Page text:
Swedish student Greta Thunberg, 16, has galvanized a movement, inspiring students worldwide to tell adults their future is at stake. (Photo: Anders Hellberg via Wikimedia Commons)

“And a little child shall lead them.” – Isaiah 11:6

At 16, Greta Thunberg may not be a little child, but she’s showing tremendous leadership. The Swedish student has galvanized a world movement, pressing adults to remove the blinkers of corporate and political self-interest and recognize that their refusal to respond appropriately to climatologists’ urgent warnings is leading to the destruction of a future for all generations to come.

Children don’t have a large stake in the status quo so they aren’t bound by the constraints of business and politics. They aren’t yet part of it, except as budding consumers and victims of political machinations. Children speak from their hearts with an innocence, naiveté and idealism only they possess.

Children don’t have a large stake in the status quo so they aren’t bound by the constraints of business and politics.

For decades, environmentalists calling for government action to transform our energy sources from fossil fuels to cleaner renewables have been marginalized as unrealistic, extremists or anti-business. Even activists have imposed self-restraint in our calls for political action lest we be seen as a threat to jobs, corporate interests or the economy.

Thunberg’s laser focus is on what politicians are doing (or not doing) rather than saying. And what they’re doing is refusing to take the necessary actions outlined in the Intergovernmental Panel on Climate Change’s special report in October. It warns that failing to substantially reduce greenhouse gas emissions over the next 11 years will put humanity — and numerous other species — on the road to catastrophe.

The United Nations established the IPCC in 1988 to be the most authoritative source of scientific information on climate change, compiling research from scientists and experts worldwide to inform governments and the public of the current state of scientific knowledge. Because it’s intergovernmental, its reports are vetted by countries like Saudi Arabia, the U.S. and Russia, which have their own agendas. This makes the reports invariably cautious. Every IPCC prediction (temperature, sea level rise, weather events) over five-year periods has fallen short of what actually occurred.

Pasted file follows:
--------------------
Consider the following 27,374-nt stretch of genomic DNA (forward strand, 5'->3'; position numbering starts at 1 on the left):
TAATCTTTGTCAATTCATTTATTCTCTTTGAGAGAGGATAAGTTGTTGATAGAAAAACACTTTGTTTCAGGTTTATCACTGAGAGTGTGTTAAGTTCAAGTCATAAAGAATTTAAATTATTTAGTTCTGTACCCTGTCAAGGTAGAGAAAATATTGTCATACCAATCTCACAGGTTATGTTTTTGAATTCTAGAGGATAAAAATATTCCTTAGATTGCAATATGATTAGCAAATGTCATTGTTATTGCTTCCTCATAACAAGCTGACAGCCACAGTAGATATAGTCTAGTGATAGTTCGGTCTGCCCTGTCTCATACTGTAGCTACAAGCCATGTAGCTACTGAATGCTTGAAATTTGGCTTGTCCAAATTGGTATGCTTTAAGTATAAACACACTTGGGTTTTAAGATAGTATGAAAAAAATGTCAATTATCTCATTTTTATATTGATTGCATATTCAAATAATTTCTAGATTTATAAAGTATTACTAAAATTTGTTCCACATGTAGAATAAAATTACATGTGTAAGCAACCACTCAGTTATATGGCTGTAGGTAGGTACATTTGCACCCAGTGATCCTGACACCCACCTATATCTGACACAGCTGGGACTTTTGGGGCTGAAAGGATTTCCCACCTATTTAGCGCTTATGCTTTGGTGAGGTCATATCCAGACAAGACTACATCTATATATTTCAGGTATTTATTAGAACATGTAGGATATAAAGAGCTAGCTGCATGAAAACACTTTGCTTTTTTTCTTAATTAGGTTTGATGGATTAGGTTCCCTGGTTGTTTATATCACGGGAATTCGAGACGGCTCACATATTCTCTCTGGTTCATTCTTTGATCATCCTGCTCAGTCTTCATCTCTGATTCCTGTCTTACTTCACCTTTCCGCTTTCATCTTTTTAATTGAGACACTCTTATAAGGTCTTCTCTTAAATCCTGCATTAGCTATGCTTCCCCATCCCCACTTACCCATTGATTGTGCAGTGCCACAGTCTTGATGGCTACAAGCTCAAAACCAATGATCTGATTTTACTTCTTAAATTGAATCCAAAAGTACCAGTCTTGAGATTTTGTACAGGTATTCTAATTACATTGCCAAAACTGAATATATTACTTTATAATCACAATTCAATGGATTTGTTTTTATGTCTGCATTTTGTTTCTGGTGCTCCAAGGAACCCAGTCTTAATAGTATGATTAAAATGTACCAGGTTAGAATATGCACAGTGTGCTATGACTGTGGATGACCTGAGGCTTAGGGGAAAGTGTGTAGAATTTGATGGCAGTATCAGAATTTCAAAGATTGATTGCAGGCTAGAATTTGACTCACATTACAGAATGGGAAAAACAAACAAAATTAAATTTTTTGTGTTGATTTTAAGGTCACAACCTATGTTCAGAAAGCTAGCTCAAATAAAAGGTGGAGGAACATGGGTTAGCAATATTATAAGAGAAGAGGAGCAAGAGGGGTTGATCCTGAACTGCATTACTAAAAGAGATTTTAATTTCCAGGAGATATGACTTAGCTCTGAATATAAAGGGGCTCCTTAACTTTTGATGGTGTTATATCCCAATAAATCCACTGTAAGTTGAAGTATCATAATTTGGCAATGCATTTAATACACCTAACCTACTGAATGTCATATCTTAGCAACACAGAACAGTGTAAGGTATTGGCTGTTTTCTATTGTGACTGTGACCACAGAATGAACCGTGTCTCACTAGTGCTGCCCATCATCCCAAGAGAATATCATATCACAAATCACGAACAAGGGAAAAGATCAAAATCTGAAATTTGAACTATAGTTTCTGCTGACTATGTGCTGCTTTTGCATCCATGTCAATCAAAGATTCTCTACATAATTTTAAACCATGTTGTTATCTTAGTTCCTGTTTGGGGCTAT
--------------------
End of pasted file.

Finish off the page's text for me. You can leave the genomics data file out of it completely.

SNC-Lavalin warned of U.S. move, slashing workforce if no plea deal, documents show

SNC-Lavalin warned federal prosecutors in the fall of 2018 about a possible plan to split the company in two, move its offices to the United States and eliminate its Canadian workforce. File photo by The Canadian Press

SNC-Lavalin warned federal prosecutors last fall about a possible plan to split the company in two, move its offices to the United States and eliminate its Canadian workforce if it didn’t get a deal to avoid criminal prosecution, newly obtained documents show.

The documents, part of a PowerPoint presentation obtained by The Canadian Press, describe something called “Plan B” — what Montreal-based SNC might have to do if it can’t convince the government to grant a so-called remediation agreement to avoid criminal proceedings in a fraud and corruption case related to projects in Libya.

Under that plan, SNC would move its Montreal headquarters and corporate offices in Ontario and Quebec to the U.S. within a year, cutting its workforce to just 3,500 from 8,717, before eventually winding up its Canadian operations.

The company’s board and senior management were prepared to quickly bundle parts of the business that had no role in the Libya case into a new entity, putting the “trio of possibly convicted entities” into another organization that would operate “on a reduced business level in Canada or heading into eventual wind-up,” they read.

The presentation, which was delivered by mail to The Canadian Press anonymously and without a return address, also suggests the end of seven-figure donations and sponsorships for various community causes, hundreds of millions more in lost tax revenues, and the loss of spending on research positions at universities. MORE

Doug Ford government appoints a Tory climate denier to board overseeing Ontario’s electricity system

Joe Oliver responds to a question in the House of Commons in Ottawa on May 11, 2015. File photo by Adrian Wyld/The Canadian Press